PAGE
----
File No. 763.72111/3288

The Secretary of State to the French Ambassador ( Jusserand )

My Dear Mr. Ambassador: I have just received a report from the Navy Department stating that the United States Naval Radio Station at San Juan was requested on December 7 by the French consular officer at that port to transmit a message to the French cruiser Descartes patrolling outside the port of San Juan. Upon the transmittal of the message being properly refused, the tug Berwin left the port and steamed out to the cruiser, near which she remained until after dark. The officer surmises that the French consul took this means of communicating his message to the French cruiser.

I am calling this matter to your attention informally in order to avoid, if possible, the necessity of bringing the matter to the attention of your Government in a formal manner for, as it is generally known, the Government has during the present war taken the attitude that belligerent cruisers may not use American coasts as sources of information to guide them in their belligerent operations. Such a practice would obviously transform American shores into bases of naval operations. If the facts turn out to be as I have described them I would appreciate it if you could find it possible to have instructions issued to the commanders of French cruisers to desist from this method of obtaining information.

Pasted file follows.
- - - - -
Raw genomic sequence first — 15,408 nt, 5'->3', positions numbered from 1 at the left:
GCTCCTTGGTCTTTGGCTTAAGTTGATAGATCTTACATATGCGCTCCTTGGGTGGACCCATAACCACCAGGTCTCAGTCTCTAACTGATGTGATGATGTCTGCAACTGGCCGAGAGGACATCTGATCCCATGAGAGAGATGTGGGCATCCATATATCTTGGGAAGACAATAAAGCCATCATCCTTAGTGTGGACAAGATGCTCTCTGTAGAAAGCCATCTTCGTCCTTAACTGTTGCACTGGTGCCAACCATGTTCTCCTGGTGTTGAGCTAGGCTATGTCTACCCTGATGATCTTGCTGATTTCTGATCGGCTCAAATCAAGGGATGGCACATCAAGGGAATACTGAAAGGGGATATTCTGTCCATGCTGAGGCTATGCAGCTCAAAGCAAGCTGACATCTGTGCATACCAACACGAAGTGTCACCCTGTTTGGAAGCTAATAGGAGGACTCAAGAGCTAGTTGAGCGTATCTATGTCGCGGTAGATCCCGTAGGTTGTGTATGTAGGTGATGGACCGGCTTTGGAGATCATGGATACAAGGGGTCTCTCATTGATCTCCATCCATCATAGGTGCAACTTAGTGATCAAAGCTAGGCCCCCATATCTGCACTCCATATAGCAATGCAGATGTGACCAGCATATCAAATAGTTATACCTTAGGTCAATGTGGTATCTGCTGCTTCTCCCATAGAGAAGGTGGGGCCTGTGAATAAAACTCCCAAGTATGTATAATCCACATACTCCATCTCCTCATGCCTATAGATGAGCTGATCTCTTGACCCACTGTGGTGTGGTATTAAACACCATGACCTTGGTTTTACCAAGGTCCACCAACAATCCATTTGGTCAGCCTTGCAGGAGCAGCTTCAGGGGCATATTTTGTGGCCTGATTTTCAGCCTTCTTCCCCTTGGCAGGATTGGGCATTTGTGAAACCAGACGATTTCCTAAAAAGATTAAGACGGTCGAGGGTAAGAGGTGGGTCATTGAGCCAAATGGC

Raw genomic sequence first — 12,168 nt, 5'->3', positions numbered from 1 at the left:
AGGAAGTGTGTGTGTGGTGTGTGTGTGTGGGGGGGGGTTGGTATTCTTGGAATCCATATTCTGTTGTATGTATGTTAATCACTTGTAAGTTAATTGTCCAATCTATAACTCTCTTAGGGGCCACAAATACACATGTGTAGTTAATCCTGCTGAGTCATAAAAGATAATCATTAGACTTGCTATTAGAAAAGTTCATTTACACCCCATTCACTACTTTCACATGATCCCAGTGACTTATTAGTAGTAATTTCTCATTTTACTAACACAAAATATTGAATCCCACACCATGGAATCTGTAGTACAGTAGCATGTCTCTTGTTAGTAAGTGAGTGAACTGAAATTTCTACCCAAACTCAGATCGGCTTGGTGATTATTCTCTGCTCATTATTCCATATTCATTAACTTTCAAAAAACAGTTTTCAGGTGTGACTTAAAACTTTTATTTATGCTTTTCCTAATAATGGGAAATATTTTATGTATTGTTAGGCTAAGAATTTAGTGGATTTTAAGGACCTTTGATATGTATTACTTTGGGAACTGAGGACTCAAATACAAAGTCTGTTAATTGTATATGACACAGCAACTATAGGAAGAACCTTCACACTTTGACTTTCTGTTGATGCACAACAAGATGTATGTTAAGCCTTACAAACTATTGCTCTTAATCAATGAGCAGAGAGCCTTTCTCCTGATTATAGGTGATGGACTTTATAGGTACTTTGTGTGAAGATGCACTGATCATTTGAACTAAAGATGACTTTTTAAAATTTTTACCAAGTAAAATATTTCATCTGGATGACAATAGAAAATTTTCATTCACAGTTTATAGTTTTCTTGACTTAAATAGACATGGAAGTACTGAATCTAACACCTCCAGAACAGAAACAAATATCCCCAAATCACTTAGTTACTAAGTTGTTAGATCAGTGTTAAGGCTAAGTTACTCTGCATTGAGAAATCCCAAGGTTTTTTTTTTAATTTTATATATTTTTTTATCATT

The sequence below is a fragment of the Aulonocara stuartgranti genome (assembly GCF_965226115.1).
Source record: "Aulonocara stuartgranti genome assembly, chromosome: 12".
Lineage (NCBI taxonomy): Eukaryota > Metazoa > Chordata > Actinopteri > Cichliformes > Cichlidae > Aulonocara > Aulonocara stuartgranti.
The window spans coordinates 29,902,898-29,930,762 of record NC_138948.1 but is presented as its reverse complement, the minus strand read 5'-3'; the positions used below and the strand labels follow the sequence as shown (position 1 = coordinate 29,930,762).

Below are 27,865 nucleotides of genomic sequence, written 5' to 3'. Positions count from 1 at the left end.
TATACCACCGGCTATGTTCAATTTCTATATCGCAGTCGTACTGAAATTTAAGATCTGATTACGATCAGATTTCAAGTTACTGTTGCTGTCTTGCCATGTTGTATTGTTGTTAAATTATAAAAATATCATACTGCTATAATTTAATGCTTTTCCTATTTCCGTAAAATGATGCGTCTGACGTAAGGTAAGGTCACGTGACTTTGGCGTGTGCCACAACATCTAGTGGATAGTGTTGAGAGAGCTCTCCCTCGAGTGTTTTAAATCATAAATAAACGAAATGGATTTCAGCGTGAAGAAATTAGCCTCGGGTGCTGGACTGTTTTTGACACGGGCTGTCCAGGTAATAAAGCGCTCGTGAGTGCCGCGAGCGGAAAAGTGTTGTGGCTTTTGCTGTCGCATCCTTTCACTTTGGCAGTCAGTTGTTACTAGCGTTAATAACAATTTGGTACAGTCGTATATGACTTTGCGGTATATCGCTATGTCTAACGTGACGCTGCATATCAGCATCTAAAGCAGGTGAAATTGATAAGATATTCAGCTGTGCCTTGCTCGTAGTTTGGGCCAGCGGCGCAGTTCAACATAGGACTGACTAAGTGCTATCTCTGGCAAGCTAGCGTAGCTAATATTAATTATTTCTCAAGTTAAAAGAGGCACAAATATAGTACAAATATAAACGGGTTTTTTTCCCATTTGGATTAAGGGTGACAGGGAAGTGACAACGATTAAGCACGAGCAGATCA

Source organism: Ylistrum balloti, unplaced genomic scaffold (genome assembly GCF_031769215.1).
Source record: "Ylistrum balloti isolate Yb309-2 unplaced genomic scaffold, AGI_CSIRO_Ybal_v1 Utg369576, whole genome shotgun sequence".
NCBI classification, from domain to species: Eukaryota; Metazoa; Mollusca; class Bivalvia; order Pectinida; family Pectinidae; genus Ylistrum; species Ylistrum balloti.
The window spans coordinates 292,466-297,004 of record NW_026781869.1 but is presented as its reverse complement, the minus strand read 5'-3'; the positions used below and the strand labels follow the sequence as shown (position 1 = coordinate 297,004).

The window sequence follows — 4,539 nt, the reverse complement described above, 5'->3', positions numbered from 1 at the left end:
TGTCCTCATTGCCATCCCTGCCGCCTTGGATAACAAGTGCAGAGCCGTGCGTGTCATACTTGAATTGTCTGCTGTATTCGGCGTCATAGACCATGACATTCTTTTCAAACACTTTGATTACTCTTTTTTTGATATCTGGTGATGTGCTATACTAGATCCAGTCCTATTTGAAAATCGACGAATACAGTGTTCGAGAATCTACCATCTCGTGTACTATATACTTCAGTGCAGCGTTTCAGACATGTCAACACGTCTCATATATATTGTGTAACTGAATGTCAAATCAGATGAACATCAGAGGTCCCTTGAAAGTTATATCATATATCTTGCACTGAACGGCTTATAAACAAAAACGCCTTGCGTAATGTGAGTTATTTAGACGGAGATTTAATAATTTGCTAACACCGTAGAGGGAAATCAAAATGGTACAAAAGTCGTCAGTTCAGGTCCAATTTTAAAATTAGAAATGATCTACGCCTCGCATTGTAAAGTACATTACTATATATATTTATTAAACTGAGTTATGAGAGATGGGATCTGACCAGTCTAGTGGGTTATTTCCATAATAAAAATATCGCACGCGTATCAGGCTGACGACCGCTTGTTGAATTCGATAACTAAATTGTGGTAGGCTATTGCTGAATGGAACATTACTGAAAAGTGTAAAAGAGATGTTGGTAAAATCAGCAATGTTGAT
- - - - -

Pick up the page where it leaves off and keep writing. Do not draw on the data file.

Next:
In this relation I desire to call your attention to a report which has been received from American authorities at San Juan that the same French cruiser has, since it arrived off the Porto Rican coasts, been very active in stopping all vessels leaving and approaching San Juan within the sight of the port, and on several occasions approaching well within the three-mile limit, presumably for the purpose of observation. This practice, which has received the appellation of [Page 882] “hovering,” has, as you may recall, been always regarded by this Government as inconsistent with the treatment to be expected from the naval vessels of a friendly power in time of war and as a vexatious menace to the freedom of American commerce. On account of the cordial relations existing between our Governments, I am sure that as a result of calling this matter to your attention instructions will be issued to the French ships to desist from a practice which is creating such a bad impression in Porto Rico and New York.

I am [etc.]

Robert Lansing